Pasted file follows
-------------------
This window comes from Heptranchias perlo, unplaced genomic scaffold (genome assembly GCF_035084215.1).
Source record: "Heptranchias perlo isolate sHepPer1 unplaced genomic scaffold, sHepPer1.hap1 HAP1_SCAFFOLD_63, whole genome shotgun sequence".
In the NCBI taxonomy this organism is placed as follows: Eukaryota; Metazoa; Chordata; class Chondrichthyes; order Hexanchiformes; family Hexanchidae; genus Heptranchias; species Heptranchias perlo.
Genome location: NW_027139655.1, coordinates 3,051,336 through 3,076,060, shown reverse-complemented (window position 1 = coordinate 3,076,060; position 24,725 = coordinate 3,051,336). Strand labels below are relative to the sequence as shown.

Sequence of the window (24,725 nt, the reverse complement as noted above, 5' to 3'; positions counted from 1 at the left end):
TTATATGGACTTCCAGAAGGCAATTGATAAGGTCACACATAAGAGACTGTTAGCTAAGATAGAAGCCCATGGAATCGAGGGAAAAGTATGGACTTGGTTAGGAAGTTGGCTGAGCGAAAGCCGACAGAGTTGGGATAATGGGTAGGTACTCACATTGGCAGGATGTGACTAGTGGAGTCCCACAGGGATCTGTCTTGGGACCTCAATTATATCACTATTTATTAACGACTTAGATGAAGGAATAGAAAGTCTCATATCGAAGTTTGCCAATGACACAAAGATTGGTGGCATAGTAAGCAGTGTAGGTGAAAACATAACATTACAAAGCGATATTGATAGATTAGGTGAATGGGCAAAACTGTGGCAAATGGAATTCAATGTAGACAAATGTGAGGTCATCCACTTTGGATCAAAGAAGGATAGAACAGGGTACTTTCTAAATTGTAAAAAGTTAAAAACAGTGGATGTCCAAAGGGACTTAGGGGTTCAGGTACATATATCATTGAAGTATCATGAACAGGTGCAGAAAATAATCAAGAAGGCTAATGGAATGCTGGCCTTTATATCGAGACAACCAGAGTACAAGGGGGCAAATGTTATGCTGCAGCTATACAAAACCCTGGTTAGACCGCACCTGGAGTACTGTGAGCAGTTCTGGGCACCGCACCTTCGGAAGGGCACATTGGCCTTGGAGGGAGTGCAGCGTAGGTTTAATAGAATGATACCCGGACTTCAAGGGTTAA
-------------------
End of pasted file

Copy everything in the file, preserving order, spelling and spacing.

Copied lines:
This window comes from Heptranchias perlo, unplaced genomic scaffold (genome assembly GCF_035084215.1).
Source record: "Heptranchias perlo isolate sHepPer1 unplaced genomic scaffold, sHepPer1.hap1 HAP1_SCAFFOLD_63, whole genome shotgun sequence".
In the NCBI taxonomy this organism is placed as follows: Eukaryota; Metazoa; Chordata; class Chondrichthyes; order Hexanchiformes; family Hexanchidae; genus Heptranchias; species Heptranchias perlo.
Genome location: NW_027139655.1, coordinates 3,051,336 through 3,076,060, shown reverse-complemented (window position 1 = coordinate 3,076,060; position 24,725 = coordinate 3,051,336). Strand labels below are relative to the sequence as shown.

Sequence of the window (24,725 nt, the reverse complement as noted above, 5' to 3'; positions counted from 1 at the left end):
TTATATGGACTTCCAGAAGGCAATTGATAAGGTCACACATAAGAGACTGTTAGCTAAGATAGAAGCCCATGGAATCGAGGGAAAAGTATGGACTTGGTTAGGAAGTTGGCTGAGCGAAAGCCGACAGAGTTGGGATAATGGGTAGGTACTCACATTGGCAGGATGTGACTAGTGGAGTCCCACAGGGATCTGTCTTGGGACCTCAATTATATCACTATTTATTAACGACTTAGATGAAGGAATAGAAAGTCTCATATCGAAGTTTGCCAATGACACAAAGATTGGTGGCATAGTAAGCAGTGTAGGTGAAAACATAACATTACAAAGCGATATTGATAGATTAGGTGAATGGGCAAAACTGTGGCAAATGGAATTCAATGTAGACAAATGTGAGGTCATCCACTTTGGATCAAAGAAGGATAGAACAGGGTACTTTCTAAATTGTAAAAAGTTAAAAACAGTGGATGTCCAAAGGGACTTAGGGGTTCAGGTACATATATCATTGAAGTATCATGAACAGGTGCAGAAAATAATCAAGAAGGCTAATGGAATGCTGGCCTTTATATCGAGACAACCAGAGTACAAGGGGGCAAATGTTATGCTGCAGCTATACAAAACCCTGGTTAGACCGCACCTGGAGTACTGTGAGCAGTTCTGGGCACCGCACCTTCGGAAGGGCACATTGGCCTTGGAGGGAGTGCAGCGTAGGTTTAATAGAATGATACCCGGACTTCAAGGGTTAA